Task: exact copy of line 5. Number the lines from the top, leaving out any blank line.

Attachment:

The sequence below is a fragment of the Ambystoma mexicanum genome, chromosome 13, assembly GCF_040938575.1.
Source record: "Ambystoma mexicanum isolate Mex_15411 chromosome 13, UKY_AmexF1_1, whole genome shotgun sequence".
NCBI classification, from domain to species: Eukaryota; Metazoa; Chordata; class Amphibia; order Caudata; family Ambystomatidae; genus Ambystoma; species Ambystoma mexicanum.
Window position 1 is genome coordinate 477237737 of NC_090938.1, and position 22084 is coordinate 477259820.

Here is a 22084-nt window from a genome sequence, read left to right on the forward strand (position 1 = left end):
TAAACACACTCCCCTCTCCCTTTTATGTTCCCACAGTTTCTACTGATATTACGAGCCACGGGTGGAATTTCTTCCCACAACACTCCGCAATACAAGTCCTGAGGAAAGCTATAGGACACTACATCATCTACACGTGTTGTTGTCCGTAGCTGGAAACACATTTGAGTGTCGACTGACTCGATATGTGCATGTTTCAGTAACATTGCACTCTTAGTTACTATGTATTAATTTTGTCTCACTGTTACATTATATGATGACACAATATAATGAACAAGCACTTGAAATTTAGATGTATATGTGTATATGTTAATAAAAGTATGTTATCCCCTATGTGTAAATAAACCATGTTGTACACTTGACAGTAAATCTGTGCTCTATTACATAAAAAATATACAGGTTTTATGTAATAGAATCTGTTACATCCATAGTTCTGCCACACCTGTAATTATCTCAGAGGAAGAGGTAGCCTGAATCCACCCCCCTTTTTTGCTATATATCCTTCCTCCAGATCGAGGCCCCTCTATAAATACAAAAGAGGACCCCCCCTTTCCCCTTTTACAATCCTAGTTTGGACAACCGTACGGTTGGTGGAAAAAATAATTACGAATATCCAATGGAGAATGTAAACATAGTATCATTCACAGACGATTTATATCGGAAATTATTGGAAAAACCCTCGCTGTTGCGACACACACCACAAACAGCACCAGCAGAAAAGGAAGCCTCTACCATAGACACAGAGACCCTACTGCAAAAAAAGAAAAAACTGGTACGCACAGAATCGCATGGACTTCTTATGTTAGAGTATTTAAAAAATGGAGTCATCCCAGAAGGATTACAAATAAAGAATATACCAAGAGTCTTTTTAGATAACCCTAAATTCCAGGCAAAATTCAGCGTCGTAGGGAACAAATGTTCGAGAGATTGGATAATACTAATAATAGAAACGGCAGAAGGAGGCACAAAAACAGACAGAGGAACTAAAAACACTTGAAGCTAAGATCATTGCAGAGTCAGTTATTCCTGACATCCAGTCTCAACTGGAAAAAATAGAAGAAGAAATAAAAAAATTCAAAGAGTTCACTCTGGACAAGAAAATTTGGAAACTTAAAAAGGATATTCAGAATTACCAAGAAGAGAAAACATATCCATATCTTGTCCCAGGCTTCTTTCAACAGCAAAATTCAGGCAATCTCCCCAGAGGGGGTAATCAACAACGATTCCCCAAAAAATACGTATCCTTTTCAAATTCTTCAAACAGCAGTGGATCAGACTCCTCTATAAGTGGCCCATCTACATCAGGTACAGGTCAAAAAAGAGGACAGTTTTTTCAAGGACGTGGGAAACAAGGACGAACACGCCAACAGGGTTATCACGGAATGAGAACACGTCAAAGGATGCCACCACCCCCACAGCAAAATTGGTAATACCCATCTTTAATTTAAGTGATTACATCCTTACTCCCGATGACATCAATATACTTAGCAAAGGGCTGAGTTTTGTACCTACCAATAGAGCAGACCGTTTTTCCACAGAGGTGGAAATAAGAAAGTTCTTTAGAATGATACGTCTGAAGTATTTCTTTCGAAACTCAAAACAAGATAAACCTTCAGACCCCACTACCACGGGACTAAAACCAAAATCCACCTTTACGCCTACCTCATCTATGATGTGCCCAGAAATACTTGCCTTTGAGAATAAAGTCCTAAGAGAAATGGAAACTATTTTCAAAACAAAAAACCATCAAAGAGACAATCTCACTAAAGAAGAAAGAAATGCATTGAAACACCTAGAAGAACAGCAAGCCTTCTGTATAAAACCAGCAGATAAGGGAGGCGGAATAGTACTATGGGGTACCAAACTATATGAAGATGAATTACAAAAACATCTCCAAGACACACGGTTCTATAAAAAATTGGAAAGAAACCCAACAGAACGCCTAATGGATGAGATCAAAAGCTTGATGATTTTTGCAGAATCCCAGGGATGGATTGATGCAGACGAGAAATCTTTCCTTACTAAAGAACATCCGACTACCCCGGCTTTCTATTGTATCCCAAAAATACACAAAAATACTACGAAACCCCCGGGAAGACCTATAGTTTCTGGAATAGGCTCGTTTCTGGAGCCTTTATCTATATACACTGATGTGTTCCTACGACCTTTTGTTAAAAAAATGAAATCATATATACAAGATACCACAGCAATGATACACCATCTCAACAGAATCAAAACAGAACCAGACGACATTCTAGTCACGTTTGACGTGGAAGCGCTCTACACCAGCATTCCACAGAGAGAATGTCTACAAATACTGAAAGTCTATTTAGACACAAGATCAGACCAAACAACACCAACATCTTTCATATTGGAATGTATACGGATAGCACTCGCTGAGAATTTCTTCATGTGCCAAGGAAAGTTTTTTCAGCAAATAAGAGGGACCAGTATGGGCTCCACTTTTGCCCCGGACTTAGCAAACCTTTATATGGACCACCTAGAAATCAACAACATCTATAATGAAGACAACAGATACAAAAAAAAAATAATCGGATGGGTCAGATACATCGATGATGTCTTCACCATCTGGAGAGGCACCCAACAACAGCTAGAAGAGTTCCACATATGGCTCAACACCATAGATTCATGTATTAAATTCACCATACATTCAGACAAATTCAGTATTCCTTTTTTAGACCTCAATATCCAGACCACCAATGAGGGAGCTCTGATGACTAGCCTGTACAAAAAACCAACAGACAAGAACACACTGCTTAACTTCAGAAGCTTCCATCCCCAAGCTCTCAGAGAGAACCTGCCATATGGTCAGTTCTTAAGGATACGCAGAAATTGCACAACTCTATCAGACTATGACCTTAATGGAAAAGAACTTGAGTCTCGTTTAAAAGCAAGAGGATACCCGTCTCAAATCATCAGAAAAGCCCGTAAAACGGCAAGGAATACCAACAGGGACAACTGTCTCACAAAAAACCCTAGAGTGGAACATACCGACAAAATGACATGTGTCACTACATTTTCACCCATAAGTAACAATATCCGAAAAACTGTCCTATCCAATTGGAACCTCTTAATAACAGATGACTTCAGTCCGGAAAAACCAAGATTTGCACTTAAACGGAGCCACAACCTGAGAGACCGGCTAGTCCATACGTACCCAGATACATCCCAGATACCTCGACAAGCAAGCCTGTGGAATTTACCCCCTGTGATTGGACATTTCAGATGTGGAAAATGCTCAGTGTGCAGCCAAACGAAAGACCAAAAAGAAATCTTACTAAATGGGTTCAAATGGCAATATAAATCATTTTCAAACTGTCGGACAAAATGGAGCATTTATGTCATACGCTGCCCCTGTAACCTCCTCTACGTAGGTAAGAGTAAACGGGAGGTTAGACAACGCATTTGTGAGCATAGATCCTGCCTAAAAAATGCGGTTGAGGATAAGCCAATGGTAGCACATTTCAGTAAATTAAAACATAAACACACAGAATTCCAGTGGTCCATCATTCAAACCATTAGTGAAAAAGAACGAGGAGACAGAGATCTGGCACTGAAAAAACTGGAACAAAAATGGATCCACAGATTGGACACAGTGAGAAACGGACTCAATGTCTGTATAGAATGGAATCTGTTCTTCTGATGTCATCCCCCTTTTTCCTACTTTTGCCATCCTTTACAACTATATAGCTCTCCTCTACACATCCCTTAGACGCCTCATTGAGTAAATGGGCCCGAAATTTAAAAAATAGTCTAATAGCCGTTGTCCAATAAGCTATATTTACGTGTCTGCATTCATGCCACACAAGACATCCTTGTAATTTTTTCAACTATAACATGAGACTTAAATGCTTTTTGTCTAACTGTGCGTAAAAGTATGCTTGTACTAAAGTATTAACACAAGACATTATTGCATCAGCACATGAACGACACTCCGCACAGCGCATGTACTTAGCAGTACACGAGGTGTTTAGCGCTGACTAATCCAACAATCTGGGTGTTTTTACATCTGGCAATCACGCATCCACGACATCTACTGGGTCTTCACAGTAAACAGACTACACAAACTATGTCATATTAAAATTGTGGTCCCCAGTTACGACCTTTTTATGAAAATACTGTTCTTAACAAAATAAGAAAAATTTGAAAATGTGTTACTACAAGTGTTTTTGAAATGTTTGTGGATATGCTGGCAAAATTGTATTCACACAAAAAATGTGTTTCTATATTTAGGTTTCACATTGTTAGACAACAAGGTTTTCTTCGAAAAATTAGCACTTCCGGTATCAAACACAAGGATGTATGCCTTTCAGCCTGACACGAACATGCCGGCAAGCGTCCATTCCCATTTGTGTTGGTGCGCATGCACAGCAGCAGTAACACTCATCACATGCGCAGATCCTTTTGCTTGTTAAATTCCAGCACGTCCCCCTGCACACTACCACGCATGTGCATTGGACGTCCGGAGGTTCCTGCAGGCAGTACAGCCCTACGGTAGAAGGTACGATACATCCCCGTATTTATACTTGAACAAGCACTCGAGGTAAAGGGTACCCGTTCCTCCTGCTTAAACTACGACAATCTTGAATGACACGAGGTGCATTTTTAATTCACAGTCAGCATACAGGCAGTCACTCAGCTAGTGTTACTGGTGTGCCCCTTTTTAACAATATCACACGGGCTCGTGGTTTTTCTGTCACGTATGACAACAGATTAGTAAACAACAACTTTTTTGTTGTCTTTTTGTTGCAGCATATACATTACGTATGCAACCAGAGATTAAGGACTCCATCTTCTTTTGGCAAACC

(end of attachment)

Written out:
Here is a 22084-nt window from a genome sequence, read left to right on the forward strand (position 1 = left end):